By Liberty Smith
It is no secret that societal expectations of Korean women are exceedingly burdensome. Approximately 50% of Korean women in their 20’s have had plastic surgery, citing job candidacy and marriage potential as equally strong motivations. Women bear the brunt of unpaid household chores and child-rearing, dedicating more than three times the hours contributed by their domestic partners on average. These regressive social conventions and biases carry negative consequences for female participation in the economy.
With Korean women making 36.7% less than men for similar work in 2016, the gender wage gap for similar work in Korea is the widest of East Asian countries and significantly larger than that of the United States (18.1%) and Mexico (16.5%). Furthermore, rates of female employment in professional, technical, and managerial positions are the lowest of the world’s advanced economies despite near equal labor force participation by all males and females. As Korean policymakers look to address the economic slowdown, these imbalances should be treated as principal areas of focus.
Female Labor Participation: Korea’s long-term growth outlook is encumbered by its shrinking workforce. This trend is a natural feature of a post-industrial economy, but accelerated in the Korean context by a decline in birthrates linked to working women who opt to stay in the workforce rather than have children. Women that do start a family are often pressured to quit or forgo using maternity leave. New mothers returning from leave frequently find their original positions taken and must settle for work with less pay and fewer benefits. The 40% gap in workforce participation between men and women in their 30’s illustrates the career disruption women face at this critical juncture. The graphic below is a country comparison showing the low turnout for women of birthing age in the Korean labor force.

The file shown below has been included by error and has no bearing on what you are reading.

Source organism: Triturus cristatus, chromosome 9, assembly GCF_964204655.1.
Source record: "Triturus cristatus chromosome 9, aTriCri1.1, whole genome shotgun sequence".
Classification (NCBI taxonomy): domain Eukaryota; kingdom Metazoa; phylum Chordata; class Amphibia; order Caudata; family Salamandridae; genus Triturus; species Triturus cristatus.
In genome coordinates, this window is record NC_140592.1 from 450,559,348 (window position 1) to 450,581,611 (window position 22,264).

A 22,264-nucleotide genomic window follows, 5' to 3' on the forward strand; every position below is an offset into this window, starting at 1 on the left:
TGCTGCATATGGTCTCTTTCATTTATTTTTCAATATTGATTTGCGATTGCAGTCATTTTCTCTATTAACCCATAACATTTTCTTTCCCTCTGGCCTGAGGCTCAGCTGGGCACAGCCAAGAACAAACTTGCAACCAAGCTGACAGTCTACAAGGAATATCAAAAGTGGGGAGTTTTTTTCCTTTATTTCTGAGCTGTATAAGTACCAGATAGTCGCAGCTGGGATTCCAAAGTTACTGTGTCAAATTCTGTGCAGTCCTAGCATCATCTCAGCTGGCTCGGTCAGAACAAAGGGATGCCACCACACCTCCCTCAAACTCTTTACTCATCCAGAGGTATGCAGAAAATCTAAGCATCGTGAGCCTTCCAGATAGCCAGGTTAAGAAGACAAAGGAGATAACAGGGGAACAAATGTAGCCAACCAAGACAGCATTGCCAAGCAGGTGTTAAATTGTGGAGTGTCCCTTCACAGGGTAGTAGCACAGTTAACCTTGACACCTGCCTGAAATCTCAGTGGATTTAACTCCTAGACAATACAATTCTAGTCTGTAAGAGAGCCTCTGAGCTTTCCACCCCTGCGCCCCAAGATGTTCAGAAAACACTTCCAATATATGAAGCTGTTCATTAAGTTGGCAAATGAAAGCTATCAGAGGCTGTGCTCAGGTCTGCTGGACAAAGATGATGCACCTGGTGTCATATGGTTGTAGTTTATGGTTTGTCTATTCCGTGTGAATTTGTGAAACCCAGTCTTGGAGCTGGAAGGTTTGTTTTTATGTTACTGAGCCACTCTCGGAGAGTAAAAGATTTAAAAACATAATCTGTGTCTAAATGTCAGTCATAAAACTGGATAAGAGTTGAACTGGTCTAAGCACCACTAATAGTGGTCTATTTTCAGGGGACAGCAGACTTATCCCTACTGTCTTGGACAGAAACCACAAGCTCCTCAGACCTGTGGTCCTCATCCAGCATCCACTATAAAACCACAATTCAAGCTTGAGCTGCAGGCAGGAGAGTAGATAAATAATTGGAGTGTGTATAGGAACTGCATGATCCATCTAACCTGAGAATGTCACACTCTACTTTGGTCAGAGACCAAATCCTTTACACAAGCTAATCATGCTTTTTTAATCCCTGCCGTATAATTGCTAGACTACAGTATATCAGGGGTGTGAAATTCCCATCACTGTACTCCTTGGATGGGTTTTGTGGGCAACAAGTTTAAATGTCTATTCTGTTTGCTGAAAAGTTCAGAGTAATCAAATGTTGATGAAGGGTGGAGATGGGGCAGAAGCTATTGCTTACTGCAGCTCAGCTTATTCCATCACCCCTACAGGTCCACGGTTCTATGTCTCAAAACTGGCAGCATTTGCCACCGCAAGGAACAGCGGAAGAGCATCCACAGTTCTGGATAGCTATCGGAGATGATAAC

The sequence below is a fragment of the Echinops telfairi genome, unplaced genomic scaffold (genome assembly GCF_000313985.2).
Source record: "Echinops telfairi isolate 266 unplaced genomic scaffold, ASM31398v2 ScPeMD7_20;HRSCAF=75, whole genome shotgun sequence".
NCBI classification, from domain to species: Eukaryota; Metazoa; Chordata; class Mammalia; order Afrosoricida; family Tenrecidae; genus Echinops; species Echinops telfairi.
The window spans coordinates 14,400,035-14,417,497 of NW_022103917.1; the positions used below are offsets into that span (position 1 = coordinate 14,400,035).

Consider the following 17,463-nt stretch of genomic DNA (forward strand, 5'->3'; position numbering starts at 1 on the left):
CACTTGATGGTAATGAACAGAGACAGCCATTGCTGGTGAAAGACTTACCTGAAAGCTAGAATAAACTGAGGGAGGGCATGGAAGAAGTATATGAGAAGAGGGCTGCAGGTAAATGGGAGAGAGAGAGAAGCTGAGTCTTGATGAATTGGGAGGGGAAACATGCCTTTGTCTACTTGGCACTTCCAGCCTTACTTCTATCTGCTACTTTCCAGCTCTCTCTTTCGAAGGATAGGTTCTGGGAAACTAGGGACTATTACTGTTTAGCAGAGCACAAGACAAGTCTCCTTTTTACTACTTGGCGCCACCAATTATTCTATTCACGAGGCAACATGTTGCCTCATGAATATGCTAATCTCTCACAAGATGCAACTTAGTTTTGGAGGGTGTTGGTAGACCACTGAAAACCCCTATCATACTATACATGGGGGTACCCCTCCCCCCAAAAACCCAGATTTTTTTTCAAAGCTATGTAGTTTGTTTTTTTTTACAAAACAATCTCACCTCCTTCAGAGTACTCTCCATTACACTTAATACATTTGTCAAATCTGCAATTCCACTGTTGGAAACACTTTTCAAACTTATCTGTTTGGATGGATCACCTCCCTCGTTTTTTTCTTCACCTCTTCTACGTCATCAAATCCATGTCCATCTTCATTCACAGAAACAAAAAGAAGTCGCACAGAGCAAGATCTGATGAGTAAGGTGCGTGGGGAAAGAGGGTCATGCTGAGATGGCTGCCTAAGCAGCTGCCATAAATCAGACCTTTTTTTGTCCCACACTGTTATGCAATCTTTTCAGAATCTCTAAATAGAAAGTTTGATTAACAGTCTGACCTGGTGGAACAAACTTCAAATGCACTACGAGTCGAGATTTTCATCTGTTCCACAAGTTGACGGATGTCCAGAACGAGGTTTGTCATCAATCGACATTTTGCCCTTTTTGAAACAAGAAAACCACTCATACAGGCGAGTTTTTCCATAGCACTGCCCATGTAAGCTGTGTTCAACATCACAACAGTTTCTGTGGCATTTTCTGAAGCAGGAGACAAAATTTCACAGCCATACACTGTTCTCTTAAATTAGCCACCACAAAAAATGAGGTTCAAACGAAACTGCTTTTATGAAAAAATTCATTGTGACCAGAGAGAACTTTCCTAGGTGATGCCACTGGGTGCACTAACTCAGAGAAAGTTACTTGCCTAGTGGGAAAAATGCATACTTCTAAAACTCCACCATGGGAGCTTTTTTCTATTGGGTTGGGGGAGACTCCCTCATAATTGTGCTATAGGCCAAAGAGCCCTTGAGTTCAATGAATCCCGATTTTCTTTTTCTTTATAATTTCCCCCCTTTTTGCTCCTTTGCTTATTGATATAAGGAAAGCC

Unequal Household and Labor Division: Women cite a culture of discrimination that does not accommodate the needs of mothers to explain why some women choose to leave the workforce. When only one-third of women return to their jobs after a mandated maternity leave it prompts employers to have a hiring aversion. When employers do not hire a proportional representation of women nor promote them, it encourages women to trade a career for family. Clearly, the core cause for this trend is not an inherent preference for childrearing over a career, but a paradoxical social phenomenon that makes a woman’s career worth less than a man’s. The underlying cause of this is that women are expected to do the vast majority of unpaid housework at home. Women in 2009 did an average of 138 minutes of routine housework daily while their male counterparts did 21. Joongang Sunday analyzed over 150,000 “Time Use Surveys” from 2018 collected by Statistics Korea that revealed the society’s stringent maternal standards come from both outside and inside the family. And according to research by the International Social Survey Programme in 2016 on gender roles, “Korea had the most negative attitudes towards working mothers, believing that a child and the family suffer when a mother works full-time.” This is despite broad support for more equal division of household labor. In a 2014 survey, 64% of male employees said they would share the burden of child rearing when it became socially and financially acceptable. Recent statistics support this finding. As of last year, the Moon administration has expanded paternal leave by increasing its monthly allowance and time limitations. This has resulted in record breaking numbers for men opting to use parental leave. However, there is still further room for growth.